Tag Archives: honey

Haiku ~ Do you hear what I hear?

Towards the end of last month I wrote my first, ever, haiku and I posted it  here.  Lovely followers and supporters that you are, you welcomed my haiku with open hearts. A couple of  bloggers, who are themselves haiku experts,  gave me   kind encouragement and information on haiku writing and its history. One of these bloggers was   Sandra Simpson  who is an  award-winning haiku poet, living in New Zealand. Check out her latest winner here.

The other blogger to offer  words of wisdom was  AshiAkira. He brought to my attention the  impact of the sound of a haiku. AshiAkira is bilingual and he writes that, in Japanese, the 5-7-5 “rule produces a very peculiar rhythm to our ear, which we think is very beautiful.” He continues, ” For about four past years, I’ve been trying to express that haiku rhythm in English, but never succeeded. I suppose I have written well over 1,000 haiku poems in English, but none of them sounds like a haiku when it is read…….The haiku rhythm has such an effect that it would stick to your mind when you hear it and you cannot easily forget it. So a well written haiku stays in the hearts of so many people.”

With AshiAkira’s comments on my mind, I went looking for the sound, the rhythm, of haiku in Japanese. And I found this.  At 1.50 in the clip, you can hear Matsuo Basho’s haiku, in Japanese. It is exquisite; it goes straight from the ear to the center of the hEARt. Listen and hEAR.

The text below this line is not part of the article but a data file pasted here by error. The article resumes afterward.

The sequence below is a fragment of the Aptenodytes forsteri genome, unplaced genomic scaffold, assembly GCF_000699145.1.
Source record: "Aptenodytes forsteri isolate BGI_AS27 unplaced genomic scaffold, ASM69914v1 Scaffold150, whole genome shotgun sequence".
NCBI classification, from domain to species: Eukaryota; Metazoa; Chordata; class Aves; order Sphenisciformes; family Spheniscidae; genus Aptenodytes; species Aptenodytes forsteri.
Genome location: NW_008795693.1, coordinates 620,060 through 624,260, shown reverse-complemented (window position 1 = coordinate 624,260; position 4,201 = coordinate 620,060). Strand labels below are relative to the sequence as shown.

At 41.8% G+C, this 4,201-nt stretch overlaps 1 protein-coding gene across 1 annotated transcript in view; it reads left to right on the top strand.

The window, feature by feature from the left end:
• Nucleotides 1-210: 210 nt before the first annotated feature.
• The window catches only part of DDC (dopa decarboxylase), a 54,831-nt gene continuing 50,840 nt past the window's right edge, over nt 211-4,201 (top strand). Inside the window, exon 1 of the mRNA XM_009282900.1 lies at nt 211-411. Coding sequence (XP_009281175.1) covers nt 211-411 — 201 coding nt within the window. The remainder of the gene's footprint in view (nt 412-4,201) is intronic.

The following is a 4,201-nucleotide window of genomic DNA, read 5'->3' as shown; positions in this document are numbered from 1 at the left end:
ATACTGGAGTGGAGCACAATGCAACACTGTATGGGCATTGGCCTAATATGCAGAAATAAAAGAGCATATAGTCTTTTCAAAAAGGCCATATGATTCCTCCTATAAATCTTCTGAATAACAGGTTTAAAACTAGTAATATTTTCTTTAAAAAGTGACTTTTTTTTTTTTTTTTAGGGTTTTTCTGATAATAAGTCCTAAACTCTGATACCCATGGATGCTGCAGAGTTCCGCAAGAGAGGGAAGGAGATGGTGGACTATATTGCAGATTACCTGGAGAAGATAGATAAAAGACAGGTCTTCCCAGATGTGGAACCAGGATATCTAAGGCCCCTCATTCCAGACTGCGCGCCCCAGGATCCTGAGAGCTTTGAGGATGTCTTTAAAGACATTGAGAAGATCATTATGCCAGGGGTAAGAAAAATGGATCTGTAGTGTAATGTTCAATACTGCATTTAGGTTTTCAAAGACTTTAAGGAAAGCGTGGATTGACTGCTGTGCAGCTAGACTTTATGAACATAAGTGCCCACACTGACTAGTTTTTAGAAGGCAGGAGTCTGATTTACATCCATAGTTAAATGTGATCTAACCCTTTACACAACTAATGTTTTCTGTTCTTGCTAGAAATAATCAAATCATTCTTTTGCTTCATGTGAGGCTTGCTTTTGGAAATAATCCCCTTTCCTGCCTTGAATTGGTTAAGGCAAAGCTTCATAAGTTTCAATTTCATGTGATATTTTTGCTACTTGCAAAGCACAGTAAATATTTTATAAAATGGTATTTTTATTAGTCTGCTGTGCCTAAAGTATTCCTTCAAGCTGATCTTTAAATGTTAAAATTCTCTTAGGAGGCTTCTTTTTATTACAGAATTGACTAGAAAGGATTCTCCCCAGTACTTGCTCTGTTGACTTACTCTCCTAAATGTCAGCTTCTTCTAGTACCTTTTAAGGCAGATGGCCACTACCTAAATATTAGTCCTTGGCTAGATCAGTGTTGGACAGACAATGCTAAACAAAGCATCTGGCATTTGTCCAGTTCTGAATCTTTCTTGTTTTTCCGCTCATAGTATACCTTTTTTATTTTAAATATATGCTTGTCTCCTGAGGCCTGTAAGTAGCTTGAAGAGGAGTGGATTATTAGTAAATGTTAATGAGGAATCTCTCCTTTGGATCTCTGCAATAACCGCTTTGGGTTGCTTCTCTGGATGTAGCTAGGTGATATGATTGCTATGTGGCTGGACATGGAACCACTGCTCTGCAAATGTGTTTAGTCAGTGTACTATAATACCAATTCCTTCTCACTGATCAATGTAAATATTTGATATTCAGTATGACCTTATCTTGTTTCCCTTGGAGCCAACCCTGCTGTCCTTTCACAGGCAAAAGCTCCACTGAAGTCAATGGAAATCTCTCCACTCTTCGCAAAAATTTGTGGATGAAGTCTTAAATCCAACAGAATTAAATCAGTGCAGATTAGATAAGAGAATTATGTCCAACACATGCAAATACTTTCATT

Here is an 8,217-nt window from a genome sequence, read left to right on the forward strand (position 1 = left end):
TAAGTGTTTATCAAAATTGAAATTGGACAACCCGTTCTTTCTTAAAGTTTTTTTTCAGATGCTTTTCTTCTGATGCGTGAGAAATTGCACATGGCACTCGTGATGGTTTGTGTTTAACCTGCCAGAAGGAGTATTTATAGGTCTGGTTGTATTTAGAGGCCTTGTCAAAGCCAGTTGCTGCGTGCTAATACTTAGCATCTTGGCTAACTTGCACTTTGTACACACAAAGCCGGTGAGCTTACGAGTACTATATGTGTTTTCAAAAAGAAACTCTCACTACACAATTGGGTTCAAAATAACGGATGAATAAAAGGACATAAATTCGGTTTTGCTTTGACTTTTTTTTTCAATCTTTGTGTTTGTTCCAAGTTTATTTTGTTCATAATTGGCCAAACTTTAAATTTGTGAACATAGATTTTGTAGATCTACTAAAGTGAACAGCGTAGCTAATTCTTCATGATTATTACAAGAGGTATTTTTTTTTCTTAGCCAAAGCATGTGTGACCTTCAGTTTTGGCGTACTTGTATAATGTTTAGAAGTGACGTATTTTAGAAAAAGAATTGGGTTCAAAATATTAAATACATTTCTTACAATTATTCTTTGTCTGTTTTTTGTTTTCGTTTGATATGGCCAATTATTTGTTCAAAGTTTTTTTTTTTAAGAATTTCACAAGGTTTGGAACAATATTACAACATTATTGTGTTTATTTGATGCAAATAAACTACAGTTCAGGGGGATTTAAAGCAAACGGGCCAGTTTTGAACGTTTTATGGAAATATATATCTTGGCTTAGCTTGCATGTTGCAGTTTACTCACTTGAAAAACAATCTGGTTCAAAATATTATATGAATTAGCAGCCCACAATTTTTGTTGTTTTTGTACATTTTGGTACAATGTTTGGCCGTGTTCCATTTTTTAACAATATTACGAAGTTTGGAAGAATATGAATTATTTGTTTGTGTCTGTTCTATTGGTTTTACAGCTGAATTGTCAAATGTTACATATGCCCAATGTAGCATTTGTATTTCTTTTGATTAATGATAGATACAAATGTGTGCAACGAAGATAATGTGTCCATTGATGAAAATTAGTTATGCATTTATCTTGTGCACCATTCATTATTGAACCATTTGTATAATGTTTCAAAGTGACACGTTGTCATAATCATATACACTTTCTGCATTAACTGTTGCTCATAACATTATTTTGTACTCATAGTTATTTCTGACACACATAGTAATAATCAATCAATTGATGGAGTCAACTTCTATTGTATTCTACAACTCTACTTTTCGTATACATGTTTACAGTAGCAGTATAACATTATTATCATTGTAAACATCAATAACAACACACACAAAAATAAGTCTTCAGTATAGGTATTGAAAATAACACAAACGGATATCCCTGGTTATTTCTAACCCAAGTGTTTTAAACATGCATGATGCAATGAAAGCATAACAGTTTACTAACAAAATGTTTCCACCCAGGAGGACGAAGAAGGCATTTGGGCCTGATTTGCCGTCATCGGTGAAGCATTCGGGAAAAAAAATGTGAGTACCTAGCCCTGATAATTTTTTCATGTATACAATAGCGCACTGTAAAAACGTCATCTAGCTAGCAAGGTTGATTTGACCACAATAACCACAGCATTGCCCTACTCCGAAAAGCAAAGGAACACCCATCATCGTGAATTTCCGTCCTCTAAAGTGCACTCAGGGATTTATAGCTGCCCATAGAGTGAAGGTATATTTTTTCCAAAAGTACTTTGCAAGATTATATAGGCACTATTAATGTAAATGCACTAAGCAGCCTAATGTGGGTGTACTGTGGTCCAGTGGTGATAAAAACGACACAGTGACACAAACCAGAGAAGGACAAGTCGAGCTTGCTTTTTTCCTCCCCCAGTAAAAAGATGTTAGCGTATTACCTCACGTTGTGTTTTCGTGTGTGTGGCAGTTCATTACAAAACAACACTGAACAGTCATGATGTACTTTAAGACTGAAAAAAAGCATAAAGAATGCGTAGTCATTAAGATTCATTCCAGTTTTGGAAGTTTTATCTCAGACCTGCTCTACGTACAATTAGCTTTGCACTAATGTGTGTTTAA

Now, listen a moment to my second (ever) haiku. What do you hear?

Take a moment and read my words out loud, for yourself. What do you hear?

oregano star

choral bees sing harmony

honey for the ear

In my  world of eye to the words  on  the  computer screen, or  eye to  paper page in hand, I am so accustomed to hearing the silence of words in my head that I forget the great oral, (or is it aural 😉 ?) tradition of poetry ; I forget that the noise of poetry is as important as they way it looks, as the way it engages our minds and our feelings. I forget that poems are a multi-sensory experience.

Do you hear what I hear?

What do you hear?  What do you see?

oregano star

Oregano star

Oregano star

choral bees sing harmony

honey to the ear

How does that feel? Sweet?  Has my haiku found your heart?

And how would it sound in Japanese? 🙂

Postscript: This post would be incomplete without a hat tip to the wonderful  Ellen Grace Olinger , who has been a gentle guide through the art of haiku, from the day I first started to read her blog.

© silkannthreades

Flower arranging for our mutual benefit

The other day, after spending some time in the garden enjoying the   bee chorus and the blue, spring flowers, I felt inspired to refill my vases. My little flower containers have been empty and neglected in recent weeks, through lack of time and inspiration, but when the  bees sang their songs, and the flowers  waved and swayed and entranced my senses, my hands and heart were set in motion; picking  and sorting, and putting a stem here and turning another there, until every bloom and piece of foliage ‘felt’ right to my own peculiar sensibilities; my own perception, and understanding, of  how each  precious creation should be honoured.

And this is what came about:

first this;

Geranium and Hebe

Geranium and Hebe

then this;

Rose, Ivy and Hebe

Rose, Ivy and Hebe

and, finally, this.

Heuchera, Hebe  and Catmint

Heuchera, Hebe and Catmint